How self-confidence is key to becoming self-reliant, writes Mark Tully

Prime Minister (PM) Narendra Modi mentioned self-reliance no less than 17 times in a broadcast to the nation. This has prompted fears that India will resort to protectionism again, in spite of its dire experience during the licence-permit raj. In those days, protectionism protected the inefficient and corrupt. But it need not necessarily have that outcome. China has practised protectionism during its 30-year climb to becoming the world’s second-largest economy. But the Chinese have had the self-confidence to practise protectionism selectively and in their own way, to fit their requirements, often ignoring global trends and the advice of the World Bank. Self-confidence has led China to become the factory of the world. India, post the 1991 reforms, followed the World Bank’s advice and liberalised trade whereas it should have concentrated on improving the productivity and competitiveness of its manufacturing sector and lifted protections gradually.

It seems to me that India will not achieve self-reliance until it gains the confidence to go its own way to exploit the unique assets it has, which are, all too often, seen as liabilities. Take the example of India’s population. It’s usually regarded as a liability, an economic disaster rather than an economic dividend. But foreign investors see the population as a vast potential market. As a result of its lack of the self-confidence to pursue its own path, India has failed to exploit this asset and so has had to rely on imports to meet demand.

Sunshine is a good example of an asset India has allowed China to develop. In 2019, India imported solar equipment worth 1694.04 million dollars. The motor industry is a rare example of India competing internationally. The most successful company, Maruti, has had the self-confidence to introduce a totally different model of working, the Japanese model.

At a time when politicians are demonstrating all that is wrong with Indian democracy, the naked greed and ambition which makes a farce of the party system, it might seem absurd to regard Indian parliamentary democracy as an asset. Inevitably, the many advocates of a presidential system claim the present antics of politicians are yet more evidence that India would be better governed by a president rather than a prime minister. But India has a parliamentary Constitution which it can rightly be proud of. It is a Constitution that is remarkable among post-colonial constitutions for its longevity which has been widely admired internationally. That should be a matter of pride for India. The Constitution has also provided stability, which is a prerequisite for economic development based on self-reliance. In its early years, the Constitution also proved its suitability. The renowned historian of India’s Constitution, Granville Austin, ended his first book, published in 1966 with the optimistic words, “…equipped with basic qualifications, attitudes and experience for creating and working a democratic constitution, Indians did not default their tryst with dynasty.” But instead of taking pride in the Constitution, the institutions which uphold it were gradually undermined, and so in 1999 Austin ended his second book on the Constitution calling for “extensive social and economic reform.” Unfortunately, India has not had the self-confidence required for taking the hard decisions to carry out those extensive reforms, and that’s where the problem lies, not with the Constitution.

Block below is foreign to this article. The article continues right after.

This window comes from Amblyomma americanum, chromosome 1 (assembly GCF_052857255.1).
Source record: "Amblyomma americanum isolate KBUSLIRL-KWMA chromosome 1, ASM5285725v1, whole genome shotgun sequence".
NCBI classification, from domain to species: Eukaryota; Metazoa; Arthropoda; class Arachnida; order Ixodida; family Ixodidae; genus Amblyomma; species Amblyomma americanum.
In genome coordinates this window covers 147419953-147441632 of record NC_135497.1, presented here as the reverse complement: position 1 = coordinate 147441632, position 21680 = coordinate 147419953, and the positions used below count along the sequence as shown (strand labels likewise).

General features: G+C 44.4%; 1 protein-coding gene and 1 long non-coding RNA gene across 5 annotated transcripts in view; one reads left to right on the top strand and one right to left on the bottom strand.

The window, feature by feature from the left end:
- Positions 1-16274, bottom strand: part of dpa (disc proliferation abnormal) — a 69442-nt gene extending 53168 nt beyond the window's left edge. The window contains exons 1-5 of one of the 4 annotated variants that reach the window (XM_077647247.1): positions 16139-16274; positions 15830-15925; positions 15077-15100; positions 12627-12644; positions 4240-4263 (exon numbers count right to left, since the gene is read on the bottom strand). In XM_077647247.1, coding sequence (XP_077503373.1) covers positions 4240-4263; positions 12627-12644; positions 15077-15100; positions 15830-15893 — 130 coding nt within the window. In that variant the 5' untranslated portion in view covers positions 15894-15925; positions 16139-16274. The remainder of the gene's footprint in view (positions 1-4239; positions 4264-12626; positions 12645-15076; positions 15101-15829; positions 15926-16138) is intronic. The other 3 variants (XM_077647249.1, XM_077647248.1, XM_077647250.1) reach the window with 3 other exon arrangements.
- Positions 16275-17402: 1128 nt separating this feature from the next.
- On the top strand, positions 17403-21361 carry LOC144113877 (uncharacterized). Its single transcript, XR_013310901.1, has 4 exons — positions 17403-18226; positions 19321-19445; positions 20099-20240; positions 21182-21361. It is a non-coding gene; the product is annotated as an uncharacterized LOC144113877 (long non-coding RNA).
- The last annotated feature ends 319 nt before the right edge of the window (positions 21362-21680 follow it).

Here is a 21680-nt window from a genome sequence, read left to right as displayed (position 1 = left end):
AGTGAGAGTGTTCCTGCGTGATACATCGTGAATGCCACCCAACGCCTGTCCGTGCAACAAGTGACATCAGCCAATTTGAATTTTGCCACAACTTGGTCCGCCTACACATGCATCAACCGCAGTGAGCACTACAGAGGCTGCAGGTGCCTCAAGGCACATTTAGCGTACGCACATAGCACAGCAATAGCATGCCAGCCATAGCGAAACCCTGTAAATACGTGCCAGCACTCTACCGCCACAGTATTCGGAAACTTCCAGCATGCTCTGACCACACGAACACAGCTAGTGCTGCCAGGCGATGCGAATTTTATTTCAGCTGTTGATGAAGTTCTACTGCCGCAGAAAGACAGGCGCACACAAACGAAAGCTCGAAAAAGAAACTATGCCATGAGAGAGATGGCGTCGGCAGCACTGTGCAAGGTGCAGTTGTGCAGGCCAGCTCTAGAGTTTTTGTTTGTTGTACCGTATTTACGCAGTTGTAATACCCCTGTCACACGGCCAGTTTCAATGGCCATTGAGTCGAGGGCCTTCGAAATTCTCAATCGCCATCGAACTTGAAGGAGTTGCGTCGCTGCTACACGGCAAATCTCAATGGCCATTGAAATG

To achieve self-sufficiency, India has to turn its attention to those extensive reforms. It has to reform the bureaucracy so that bureaucrats are not derided as babus, and its politics so that politicians are not dismissed as opportunists. In managing its economy, India has to have the self-confidence to learn from other countries as Maruti has learnt from Japan. It has much to learn from China’s model of development. But in the end, India must have the self-confidence to chart its own course and work out its own path to self-reliance.

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